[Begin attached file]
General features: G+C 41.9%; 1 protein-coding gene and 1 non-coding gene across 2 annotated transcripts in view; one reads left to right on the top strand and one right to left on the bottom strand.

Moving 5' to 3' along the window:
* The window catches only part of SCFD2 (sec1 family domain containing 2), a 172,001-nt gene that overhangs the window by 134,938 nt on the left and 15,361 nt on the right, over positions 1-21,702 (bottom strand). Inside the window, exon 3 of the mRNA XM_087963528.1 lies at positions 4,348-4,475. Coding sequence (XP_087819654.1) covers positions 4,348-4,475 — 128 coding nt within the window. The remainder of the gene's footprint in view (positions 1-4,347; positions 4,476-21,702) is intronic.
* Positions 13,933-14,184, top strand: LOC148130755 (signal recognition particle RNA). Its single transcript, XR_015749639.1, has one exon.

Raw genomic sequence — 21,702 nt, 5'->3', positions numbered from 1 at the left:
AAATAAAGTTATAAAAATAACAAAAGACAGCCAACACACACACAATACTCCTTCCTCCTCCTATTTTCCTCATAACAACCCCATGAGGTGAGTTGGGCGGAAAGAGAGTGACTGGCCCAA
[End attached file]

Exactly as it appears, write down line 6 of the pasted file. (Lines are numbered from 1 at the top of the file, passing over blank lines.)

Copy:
AAATAAAGTTATAAAAATAACAAAAGACAGCCAACACACACACAATACTCCTTCCTCCTCCTATTTTCCTCATAACAACCCCATGAGGTGAGTTGGGCGGAAAGAGAGTGACTGGCCCAA